FREDERICTON, NEW BRUNSWICK--(Marketwire - March 22, 2013) - The dairy, wine, and microbrewery sectors in New Brunswick and Prince Edward Island will grow with the support of the Harper Government. Member of Parliament Mike Allen (Tobique-Mactaquac), on behalf of Agriculture Minister Gerry Ritz, announced the investment today at the New Brunswick Agricultural Council's Annual General Meeting.
"Our government's top priority is economic growth, and there continues to be great potential in the New Brunswick and PEI agriculture and food industries to grow the economy and create new jobs," said MP Allen. "These projects will help the provinces' dairy, wine, and brewery sectors find new markets through innovation and help make our producers more profitable."
An investment of over $100,000 will allow Milk 2020, a not-for-profit organization owned by the dairy producers and processors of New Brunswick, to undertake a market research study to identify bioproducts, functional foods, and milk ingredients that could help New Brunswick and Prince Edward Island milk producers capitalize on a growing demand for new health-orientated milk products.
"This project will allow both the New Brunswick and Prince Edward Island dairy industries to be proactive in researching new technologies and developing new value-added products to expand the use and value of milk," said Milk 2020 Chairman Jim Walker. "It will strengthen the region's ability to remain competitive on the national and international dairy scene."
The New Brunswick Grape Grower's Association will receive an investment of $50,000 to conduct a marketing study to grow and develop the wine industry in New Brunswick based on an analysis of its business and competitive environment.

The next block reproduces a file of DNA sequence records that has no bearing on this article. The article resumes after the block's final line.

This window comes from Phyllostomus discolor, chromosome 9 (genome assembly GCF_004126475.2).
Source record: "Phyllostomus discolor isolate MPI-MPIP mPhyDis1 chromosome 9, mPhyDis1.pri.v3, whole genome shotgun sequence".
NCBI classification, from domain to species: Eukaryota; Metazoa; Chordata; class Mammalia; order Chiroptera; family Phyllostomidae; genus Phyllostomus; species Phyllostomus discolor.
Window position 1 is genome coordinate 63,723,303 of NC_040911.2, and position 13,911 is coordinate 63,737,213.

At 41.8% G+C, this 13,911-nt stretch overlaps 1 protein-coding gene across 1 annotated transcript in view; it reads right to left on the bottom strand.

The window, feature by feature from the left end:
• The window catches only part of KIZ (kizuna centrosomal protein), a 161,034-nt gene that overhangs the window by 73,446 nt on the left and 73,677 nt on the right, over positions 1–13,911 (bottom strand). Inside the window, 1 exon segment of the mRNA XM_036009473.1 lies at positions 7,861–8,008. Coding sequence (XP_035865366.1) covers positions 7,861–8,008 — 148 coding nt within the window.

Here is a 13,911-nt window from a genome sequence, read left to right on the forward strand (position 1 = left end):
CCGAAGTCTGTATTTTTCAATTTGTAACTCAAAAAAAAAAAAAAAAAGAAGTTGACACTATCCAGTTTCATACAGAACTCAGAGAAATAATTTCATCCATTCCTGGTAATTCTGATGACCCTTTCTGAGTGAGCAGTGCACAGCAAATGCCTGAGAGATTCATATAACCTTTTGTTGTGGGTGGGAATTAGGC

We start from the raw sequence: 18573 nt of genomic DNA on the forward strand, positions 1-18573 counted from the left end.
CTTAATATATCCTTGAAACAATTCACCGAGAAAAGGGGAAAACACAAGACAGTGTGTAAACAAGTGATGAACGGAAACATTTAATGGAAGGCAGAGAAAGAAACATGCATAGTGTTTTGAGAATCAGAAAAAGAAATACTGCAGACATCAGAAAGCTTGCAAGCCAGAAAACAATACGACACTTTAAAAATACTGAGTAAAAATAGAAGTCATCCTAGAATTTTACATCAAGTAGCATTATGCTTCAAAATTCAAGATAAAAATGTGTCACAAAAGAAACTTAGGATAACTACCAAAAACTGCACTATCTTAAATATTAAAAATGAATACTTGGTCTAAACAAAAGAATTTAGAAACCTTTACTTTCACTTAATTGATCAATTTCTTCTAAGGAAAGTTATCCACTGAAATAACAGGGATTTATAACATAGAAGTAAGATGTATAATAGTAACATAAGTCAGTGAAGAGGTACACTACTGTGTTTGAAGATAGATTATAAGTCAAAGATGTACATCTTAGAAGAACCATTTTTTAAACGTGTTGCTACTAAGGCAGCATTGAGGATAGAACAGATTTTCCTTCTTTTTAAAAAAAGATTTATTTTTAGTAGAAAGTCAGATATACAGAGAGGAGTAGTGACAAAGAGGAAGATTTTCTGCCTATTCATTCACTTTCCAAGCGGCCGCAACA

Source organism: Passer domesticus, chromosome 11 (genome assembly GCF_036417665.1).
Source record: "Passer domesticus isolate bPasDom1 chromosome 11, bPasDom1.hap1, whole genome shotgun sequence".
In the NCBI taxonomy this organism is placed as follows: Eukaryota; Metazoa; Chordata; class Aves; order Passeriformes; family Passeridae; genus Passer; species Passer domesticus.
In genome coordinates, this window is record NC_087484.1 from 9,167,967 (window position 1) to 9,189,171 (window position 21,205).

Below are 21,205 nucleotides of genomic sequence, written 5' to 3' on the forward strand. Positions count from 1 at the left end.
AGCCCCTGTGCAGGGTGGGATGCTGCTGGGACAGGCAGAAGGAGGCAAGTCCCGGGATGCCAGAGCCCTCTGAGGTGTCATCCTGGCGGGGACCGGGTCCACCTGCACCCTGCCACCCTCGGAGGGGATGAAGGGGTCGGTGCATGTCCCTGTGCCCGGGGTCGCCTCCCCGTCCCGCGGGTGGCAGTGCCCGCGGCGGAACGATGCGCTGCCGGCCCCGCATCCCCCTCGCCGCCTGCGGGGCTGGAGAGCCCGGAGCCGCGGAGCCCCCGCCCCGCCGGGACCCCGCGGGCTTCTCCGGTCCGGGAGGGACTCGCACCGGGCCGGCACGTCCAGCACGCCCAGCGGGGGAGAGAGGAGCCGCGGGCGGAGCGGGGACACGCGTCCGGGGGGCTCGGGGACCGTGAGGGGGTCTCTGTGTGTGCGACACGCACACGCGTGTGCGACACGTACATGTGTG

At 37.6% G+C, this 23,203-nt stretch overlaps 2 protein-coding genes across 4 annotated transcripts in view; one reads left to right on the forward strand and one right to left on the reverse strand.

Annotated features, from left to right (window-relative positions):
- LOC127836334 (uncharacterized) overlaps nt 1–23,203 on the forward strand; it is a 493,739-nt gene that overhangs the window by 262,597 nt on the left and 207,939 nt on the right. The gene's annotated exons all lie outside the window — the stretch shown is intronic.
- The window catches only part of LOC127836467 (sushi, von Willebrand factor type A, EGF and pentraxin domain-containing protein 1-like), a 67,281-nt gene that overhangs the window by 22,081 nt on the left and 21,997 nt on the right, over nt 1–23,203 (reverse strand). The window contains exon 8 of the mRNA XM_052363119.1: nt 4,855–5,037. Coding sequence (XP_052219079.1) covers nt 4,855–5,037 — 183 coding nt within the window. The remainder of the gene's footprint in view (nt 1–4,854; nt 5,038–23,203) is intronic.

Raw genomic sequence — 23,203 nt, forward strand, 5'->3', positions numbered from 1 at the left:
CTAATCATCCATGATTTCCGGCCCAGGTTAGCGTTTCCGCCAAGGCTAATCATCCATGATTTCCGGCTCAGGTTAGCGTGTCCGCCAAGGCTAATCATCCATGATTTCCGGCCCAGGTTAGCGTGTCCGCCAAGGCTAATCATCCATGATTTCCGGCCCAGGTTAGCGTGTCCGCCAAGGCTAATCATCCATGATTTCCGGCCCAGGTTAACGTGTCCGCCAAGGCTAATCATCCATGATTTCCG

"Over the past decades, we have proven that we are capable of growing grapes and producing good quality wines in New Brunswick," said David Craw, President of the New Brunswick Grape Grower's Association. "This funding will help us recognize marketing opportunities, strengthen our organization, and help move our industry forward."
A third investment of over $45,000 will help the Atlantic Grains Council gauge the suitability of using western Canadian malting barley varieties grown in New Brunswick and Prince Edward Island for beer making.
"Malting barley could be a good fit for farmers in eastern Canada looking for new crops to grow," said Allan Ling, President of the Atlantic Grain Council. "First we need research on the right varieties to grow. This project is a step toward that and building our own malt industry."
These projects are being funded under the Canadian Agricultural Adaptation Program (CAAP), a five-year, $163-million initiative to help the Canadian agricultural sector adapt and remain competitive. The New Brunswick Agricultural Council delivers CAAP in New Brunswick.
For more information about the Canadian Agricultural Adaptation Program, please visit the Program website, www.agr.gc.ca/caap.
Information about the New Brunswick Agricultural Council is available at www.nbac-canb.com.